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Cuomo, De Blasio Want Reforms To Capital Improvement Rent Control Laws, Not Repeals

New York City Mayor Bill de Blasio in 2016

Mayor Bill de Blasio and Gov. Andrew Cuomo want to change, but not abolish, programs that allow landlords to increase rents when they renovate apartments and buildings.

Under the Major Capital Improvements and Individual Apartment Improvements programs, landlords can increase rents on stabilized units where they have made improvements for good. However, some state lawmakers want those provisions removed, as just one of several potential major changes to rent regulation laws.

De Blasio said Monday, however, that he wants the programs adjusted but not done away with entirely, The Real Deal reports. He supports Cuomo’s view that tenants should not face permanent rent increases as a result of the work, saying at a press conference that tenants should pay for “their share of improvements and nothing more." 

The mayor also supports the end of vacancy decontrol, per TRD, and the implementation of greater protections for tenants. The mayor’s comments follow Cuomo’s Friday press conference, when he said the legislature should keep MCI and IAI provisions, but restrict how long a landlord could raise the rent after making improvements.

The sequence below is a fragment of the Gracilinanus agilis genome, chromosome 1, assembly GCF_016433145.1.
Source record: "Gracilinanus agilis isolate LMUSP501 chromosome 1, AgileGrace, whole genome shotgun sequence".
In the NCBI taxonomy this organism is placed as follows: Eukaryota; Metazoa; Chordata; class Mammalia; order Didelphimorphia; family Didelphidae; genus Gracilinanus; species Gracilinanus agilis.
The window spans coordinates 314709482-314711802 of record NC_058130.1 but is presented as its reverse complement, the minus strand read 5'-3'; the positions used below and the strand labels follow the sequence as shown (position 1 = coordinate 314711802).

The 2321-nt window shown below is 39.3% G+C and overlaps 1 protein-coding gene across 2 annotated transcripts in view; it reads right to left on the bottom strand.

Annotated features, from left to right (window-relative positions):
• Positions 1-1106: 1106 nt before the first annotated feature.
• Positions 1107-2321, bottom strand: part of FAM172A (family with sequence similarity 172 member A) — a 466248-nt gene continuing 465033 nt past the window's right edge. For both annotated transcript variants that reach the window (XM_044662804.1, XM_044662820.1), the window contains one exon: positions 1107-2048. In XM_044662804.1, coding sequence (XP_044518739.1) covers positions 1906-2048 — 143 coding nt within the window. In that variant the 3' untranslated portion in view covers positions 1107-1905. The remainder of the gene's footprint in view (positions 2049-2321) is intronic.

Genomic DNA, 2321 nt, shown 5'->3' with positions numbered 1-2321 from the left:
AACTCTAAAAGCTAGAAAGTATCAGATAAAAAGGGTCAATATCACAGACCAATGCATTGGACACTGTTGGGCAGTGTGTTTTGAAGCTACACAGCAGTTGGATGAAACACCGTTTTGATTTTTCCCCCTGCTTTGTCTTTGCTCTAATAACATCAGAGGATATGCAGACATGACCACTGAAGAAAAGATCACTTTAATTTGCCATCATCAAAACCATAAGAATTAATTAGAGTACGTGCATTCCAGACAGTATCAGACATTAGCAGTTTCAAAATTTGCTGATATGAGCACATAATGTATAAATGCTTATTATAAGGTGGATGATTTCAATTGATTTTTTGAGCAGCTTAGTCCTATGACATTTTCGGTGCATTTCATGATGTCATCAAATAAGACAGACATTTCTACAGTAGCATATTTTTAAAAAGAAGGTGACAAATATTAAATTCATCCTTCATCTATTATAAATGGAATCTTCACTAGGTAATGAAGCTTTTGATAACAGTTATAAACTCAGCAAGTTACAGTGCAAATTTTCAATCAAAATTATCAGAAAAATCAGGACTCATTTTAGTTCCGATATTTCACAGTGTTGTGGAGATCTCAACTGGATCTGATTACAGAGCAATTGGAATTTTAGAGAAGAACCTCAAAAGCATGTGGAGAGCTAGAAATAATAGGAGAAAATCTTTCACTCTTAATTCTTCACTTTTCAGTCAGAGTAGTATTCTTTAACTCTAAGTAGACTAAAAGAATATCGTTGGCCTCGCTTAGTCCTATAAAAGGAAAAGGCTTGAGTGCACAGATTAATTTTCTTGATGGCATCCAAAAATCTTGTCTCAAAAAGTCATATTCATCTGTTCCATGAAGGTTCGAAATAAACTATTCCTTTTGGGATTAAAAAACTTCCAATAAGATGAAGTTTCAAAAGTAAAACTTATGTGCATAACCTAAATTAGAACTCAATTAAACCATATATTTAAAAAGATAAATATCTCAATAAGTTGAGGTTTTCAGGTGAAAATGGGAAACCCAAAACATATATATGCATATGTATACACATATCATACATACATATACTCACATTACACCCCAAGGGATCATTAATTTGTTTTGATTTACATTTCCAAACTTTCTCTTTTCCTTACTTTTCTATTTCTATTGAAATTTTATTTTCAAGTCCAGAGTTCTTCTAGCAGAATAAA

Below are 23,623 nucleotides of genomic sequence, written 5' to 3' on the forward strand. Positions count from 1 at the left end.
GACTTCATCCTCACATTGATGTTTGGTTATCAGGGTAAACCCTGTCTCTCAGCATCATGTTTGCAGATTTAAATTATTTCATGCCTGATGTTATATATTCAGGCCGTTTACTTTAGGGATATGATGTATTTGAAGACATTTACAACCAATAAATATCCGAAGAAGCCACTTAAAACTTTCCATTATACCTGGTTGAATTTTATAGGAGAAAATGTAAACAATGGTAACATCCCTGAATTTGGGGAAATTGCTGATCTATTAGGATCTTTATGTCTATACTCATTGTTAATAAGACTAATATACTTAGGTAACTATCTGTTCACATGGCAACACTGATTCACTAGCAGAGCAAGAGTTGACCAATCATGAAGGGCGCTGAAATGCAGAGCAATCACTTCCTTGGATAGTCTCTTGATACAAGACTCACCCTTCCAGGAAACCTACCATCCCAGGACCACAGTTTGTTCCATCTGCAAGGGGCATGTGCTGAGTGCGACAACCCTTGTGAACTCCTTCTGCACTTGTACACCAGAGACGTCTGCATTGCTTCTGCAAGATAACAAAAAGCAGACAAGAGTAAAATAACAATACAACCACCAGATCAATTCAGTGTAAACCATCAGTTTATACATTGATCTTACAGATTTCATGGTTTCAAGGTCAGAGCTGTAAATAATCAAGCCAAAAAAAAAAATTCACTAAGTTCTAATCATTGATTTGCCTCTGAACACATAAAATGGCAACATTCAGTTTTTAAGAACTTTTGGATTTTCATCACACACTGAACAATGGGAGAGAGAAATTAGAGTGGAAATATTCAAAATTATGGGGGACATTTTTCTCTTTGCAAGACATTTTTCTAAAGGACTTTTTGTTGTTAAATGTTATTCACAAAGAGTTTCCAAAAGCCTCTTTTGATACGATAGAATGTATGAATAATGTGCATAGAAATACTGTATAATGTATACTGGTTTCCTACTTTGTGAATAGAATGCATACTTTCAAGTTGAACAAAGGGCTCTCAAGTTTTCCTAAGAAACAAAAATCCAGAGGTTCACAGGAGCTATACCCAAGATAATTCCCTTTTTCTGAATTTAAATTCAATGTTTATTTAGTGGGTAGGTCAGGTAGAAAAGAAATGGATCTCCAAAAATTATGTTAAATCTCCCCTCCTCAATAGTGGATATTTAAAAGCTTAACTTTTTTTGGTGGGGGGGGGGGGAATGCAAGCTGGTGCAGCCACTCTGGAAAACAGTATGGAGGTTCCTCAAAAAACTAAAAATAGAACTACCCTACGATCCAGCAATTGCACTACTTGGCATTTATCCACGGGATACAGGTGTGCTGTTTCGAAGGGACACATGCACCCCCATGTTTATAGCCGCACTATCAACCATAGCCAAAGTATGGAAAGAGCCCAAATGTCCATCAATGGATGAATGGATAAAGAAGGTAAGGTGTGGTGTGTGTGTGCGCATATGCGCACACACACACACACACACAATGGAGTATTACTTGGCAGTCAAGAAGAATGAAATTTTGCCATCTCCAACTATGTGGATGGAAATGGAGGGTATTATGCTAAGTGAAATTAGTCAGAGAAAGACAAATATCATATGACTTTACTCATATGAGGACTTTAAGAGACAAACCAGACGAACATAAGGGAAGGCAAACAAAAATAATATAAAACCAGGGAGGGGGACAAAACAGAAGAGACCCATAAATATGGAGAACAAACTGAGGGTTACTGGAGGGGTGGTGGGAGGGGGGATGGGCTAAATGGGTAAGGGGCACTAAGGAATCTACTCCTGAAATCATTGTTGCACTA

"I support reforming them so that they're fair to the tenants," Cuomo said, Crain’s New York Business reports. "You want people to do capital improvements. But you don't want to reimburse more than the capital improvements."

The laws that govern the city’s million rent-regulated apartments will expire on June 15, and the now Democrat-controlled state Senate is planning widespread reform.

Along with the removal of MCI and IAI laws, a slew of changes could be coming — including changes to how preferential rent (a lower rate than allowed under the stabilization laws) is applied, and the removal of vacancy decontrol, which allows for apartments to be destabilized if the rent hits the luxury deregulation threshold of $2,733 and becomes vacant.

The laws are expected to have profound impact on the city’s commercial real estate industry and have garnered criticism from landlords, brokers and industry lobby group, The Real Estate Board of New York.

Anxiety around the changes, and the impact they will have, are said to have slowed down multifamily sales in the city, and some developers have said the market is now completely frozen.

But, like most urban centers, New York is facing a housing crisis and some tenant advocates argue rent reform is a crucial element to making the city more affordable.